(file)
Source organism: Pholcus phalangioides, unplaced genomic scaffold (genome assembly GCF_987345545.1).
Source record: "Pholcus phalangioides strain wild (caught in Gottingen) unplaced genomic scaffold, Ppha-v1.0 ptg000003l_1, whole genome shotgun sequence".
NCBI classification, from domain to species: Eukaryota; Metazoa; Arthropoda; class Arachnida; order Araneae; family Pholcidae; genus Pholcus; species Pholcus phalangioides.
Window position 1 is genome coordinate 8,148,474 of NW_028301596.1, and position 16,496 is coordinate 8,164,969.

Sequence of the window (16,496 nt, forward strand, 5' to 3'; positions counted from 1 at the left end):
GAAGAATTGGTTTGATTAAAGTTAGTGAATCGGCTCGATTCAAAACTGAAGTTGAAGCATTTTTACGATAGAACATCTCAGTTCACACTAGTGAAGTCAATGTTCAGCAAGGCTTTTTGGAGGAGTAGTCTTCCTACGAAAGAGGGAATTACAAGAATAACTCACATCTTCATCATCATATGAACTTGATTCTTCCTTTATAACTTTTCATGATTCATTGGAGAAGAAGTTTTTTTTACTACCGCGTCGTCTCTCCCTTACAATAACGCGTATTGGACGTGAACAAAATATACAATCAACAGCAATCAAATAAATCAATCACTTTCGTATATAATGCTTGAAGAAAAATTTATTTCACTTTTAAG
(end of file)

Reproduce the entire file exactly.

Source organism: Pholcus phalangioides, unplaced genomic scaffold (genome assembly GCF_987345545.1).
Source record: "Pholcus phalangioides strain wild (caught in Gottingen) unplaced genomic scaffold, Ppha-v1.0 ptg000003l_1, whole genome shotgun sequence".
NCBI classification, from domain to species: Eukaryota; Metazoa; Arthropoda; class Arachnida; order Araneae; family Pholcidae; genus Pholcus; species Pholcus phalangioides.
Window position 1 is genome coordinate 8,148,474 of NW_028301596.1, and position 16,496 is coordinate 8,164,969.

Sequence of the window (16,496 nt, forward strand, 5' to 3'; positions counted from 1 at the left end):
GAAGAATTGGTTTGATTAAAGTTAGTGAATCGGCTCGATTCAAAACTGAAGTTGAAGCATTTTTACGATAGAACATCTCAGTTCACACTAGTGAAGTCAATGTTCAGCAAGGCTTTTTGGAGGAGTAGTCTTCCTACGAAAGAGGGAATTACAAGAATAACTCACATCTTCATCATCATATGAACTTGATTCTTCCTTTATAACTTTTCATGATTCATTGGAGAAGAAGTTTTTTTTACTACCGCGTCGTCTCTCCCTTACAATAACGCGTATTGGACGTGAACAAAATATACAATCAACAGCAATCAAATAAATCAATCACTTTCGTATATAATGCTTGAAGAAAAATTTATTTCACTTTTAAG